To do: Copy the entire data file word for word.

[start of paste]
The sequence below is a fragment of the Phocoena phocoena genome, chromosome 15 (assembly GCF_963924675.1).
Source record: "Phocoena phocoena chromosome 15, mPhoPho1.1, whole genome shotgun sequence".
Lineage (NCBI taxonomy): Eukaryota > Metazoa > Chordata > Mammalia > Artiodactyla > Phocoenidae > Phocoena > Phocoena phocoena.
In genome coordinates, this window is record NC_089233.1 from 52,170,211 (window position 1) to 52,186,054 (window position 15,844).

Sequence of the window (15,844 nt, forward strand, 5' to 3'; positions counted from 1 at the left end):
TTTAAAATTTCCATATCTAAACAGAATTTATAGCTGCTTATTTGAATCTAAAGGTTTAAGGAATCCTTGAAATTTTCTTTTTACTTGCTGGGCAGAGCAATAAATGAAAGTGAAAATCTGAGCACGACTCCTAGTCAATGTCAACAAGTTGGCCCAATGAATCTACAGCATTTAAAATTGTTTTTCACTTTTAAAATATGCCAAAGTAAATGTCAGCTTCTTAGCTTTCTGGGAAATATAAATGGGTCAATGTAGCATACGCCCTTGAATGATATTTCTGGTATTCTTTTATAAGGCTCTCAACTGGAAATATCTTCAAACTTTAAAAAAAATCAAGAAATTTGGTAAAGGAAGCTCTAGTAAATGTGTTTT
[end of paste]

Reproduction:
The sequence below is a fragment of the Phocoena phocoena genome, chromosome 15 (assembly GCF_963924675.1).
Source record: "Phocoena phocoena chromosome 15, mPhoPho1.1, whole genome shotgun sequence".
Lineage (NCBI taxonomy): Eukaryota > Metazoa > Chordata > Mammalia > Artiodactyla > Phocoenidae > Phocoena > Phocoena phocoena.
In genome coordinates, this window is record NC_089233.1 from 52,170,211 (window position 1) to 52,186,054 (window position 15,844).

Sequence of the window (15,844 nt, forward strand, 5' to 3'; positions counted from 1 at the left end):
TTTAAAATTTCCATATCTAAACAGAATTTATAGCTGCTTATTTGAATCTAAAGGTTTAAGGAATCCTTGAAATTTTCTTTTTACTTGCTGGGCAGAGCAATAAATGAAAGTGAAAATCTGAGCACGACTCCTAGTCAATGTCAACAAGTTGGCCCAATGAATCTACAGCATTTAAAATTGTTTTTCACTTTTAAAATATGCCAAAGTAAATGTCAGCTTCTTAGCTTTCTGGGAAATATAAATGGGTCAATGTAGCATACGCCCTTGAATGATATTTCTGGTATTCTTTTATAAGGCTCTCAACTGGAAATATCTTCAAACTTTAAAAAAAATCAAGAAATTTGGTAAAGGAAGCTCTAGTAAATGTGTTTT